SiFive P670 and P470 RISC-V processors feature RISC-V Vector Extensions

SiFive has announced two new RISC-V Performance cores with the P670 and P470 processors with RISC-V Vector Extension for AI/ML, media and sensor processing, and designed for high volume applications such as wearables, smart home, industrial automation, AR/VR, and other consumer devices.

The P670 is comparable to the Cortex-A78, and the P470 is comparable to the Cortex-A55. Both support the standardized RISC-V RVA22 profile for better OS compatibility and implement RISC-V Vector v1.0 and Vector Cryptography extensions.

The SiFive Performance P470 and P670 share the following features:

  • Full RISC-V RVA22 profile compliance
  • Full, Out-of-Order, RISC-V Vector implementation, based on the ratified RISC-V Vector v1.0 Specification
  • RISC-V Vector Cryptography extensions
  • SiFive WorldGuard system security
  • Support for virtualization, including a separate IOMMU for accelerating virtualized device IO
  • Advanced Interrupt Architecture (AIA) compliant interrupt controller with better support for Message Signal Interrupts (MSI) and virtualization
  • Enhanced scalability with fully coherent multi-core, multi-cluster, with support for up to 16 cores

SiFive Performance P670

SiFive P670 detailed pipeline overview

The SiFive Performance P670 core is comparable to the Arm Cortex-A78, can achieve a frequency of up to 3.4 GHz when manufactured with a 5nm process, delivers a performance of more than 12 SpecINT2k6/GHz, as well as higher single thread performance and twice the compute density compared to “legacy solution” (aka Cortex-A78), and embeds two 128-bit Vector ALUs compliant with the ratified RISC-V Vector v1.0 specification. It will be found in premium wearables, networking, robotics, and mobile SoCs, and is an upgrade to the SiFive Performance P650, which lacks the Vector Extensions.

SiFive Performance P470

SiFive P470 detailed pipeline overview

The SiFive Performance P470 core will compete against the Arm Cortex-A55 core, yet it is said to also achieve up to 3.4GHz with a 5nm process. It also offers 8+ SpecINT2k6/GHz within a small area and power envelope, as well as four times the compute density of”a leading competitor” also known as Cortex-A55… While the P670 includes two 128-bit RISC-V Vector ALU, the P470 embeds only one. SiFive will also release the P450 with the similar specifications as the P470 minus the Vector Unit.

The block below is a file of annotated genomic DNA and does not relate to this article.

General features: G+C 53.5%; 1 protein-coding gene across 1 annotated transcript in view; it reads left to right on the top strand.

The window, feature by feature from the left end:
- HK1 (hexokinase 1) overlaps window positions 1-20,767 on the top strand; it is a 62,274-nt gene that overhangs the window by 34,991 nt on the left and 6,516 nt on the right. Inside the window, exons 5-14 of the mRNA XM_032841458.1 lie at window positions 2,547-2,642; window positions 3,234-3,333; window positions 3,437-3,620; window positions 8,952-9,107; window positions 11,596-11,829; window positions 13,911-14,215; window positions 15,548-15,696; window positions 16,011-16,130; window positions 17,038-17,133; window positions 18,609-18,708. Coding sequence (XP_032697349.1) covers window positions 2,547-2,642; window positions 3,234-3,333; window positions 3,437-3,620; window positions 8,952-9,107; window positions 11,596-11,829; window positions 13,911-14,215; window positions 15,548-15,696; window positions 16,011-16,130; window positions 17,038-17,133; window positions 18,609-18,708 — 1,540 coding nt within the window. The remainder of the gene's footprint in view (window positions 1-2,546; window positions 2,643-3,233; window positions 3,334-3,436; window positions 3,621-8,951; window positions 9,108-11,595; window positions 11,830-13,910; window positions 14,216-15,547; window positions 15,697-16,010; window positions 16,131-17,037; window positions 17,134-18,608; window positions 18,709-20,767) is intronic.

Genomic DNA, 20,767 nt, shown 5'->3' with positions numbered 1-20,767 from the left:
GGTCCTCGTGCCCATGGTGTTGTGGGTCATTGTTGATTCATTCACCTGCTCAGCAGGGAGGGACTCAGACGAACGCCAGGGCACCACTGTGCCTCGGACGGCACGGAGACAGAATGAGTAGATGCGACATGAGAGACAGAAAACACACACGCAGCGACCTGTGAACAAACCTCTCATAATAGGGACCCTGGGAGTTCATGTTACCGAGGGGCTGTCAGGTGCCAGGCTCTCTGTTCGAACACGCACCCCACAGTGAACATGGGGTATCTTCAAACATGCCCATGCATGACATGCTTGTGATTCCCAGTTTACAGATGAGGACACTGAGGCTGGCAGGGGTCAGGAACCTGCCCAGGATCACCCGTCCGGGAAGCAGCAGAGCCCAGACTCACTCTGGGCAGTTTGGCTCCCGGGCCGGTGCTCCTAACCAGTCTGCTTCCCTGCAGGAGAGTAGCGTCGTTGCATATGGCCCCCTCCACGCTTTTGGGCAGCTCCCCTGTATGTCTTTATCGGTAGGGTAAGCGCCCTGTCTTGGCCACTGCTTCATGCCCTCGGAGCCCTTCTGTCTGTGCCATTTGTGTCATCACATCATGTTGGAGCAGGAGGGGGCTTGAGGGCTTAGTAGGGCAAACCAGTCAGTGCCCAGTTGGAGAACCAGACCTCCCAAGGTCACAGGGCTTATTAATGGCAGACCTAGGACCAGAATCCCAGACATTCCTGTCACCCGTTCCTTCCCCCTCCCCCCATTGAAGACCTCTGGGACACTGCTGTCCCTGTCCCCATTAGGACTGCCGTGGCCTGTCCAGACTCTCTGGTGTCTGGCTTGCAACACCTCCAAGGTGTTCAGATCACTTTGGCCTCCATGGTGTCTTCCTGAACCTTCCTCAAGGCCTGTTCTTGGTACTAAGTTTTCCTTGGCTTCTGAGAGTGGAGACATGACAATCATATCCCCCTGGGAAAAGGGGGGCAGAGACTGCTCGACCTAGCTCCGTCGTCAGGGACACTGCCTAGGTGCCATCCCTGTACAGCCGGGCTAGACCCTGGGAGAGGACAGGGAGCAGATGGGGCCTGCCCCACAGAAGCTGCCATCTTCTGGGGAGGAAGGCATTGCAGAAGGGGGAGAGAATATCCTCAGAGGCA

Note that the peak single-thread performance above compared a Cortex-A55 @ 1.88 GHz to a SiFive P470 @ 2.97 GHz both using a 7nm process. It’s still faster after adjusting for the frequency, but not as dramatic, and it will likely be clocked lower in products such as wearables for the sake of battery life.

The SiFive P470 and P670 cores will be supported by Android thanks to their standardized RISC-V RVA22 profile, as well as Android Wear OS and Linux. SoCs and products based on the new RISC-V core should be available in 2023. More details can be found on the product page and the press release.

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7 Replies to “SiFive P670 and P470 RISC-V processors feature RISC-V Vector Extensions”

  1. Wonder what cherry picked test they used to get those performance ratios? Probably something benefiting from the vector extensions. Kudos for completing the Vector extensions spec finally.

    But, I agree with @bernstein. Actual chips when? The cortex-A78 shipped in products two years ago.

    1. > Wonder what cherry picked test they used to get those performance ratios?

      Well, they use SPEC2006 most probably for a reason (SPEC2017 is the ‘current’ release), the P470 is clocking almost twice as fast as the A55 (3 vs. 1.88 GHz) and those SPEC benchmarks vary massive with compiler flags. Server manufacturers often submit SPEC2017 scores up to 2 or even 3 times higher than those e.g. generated by Anandtech for their reviews.

      1. I missed the legend on the chart. Thanks Thomas. And, yeah, SPEC tests have always been more of a compiler benchmark going way back to my earliest experiences with them in the beginning of the 1990s when RISC began to mean Really In the Silly Compiler.

        I don’t remember which one it was, but one of the vendors got caught out tuning their compiler to recognize a specific SPEC subtest and auto set come ‘optimization’ which bypassed most of the actual code resulting in a huge performance increase. And by ‘optimization’ I mean it only worked for the data set that came with the benchmark, the program would produce incorrect results for other data sets. Fun times.

  2. Very impressive results, partucularly on P670. If I read it right it would be somewhere along the Intel SanduBridge uarch results, right? And that would not be bad at all.

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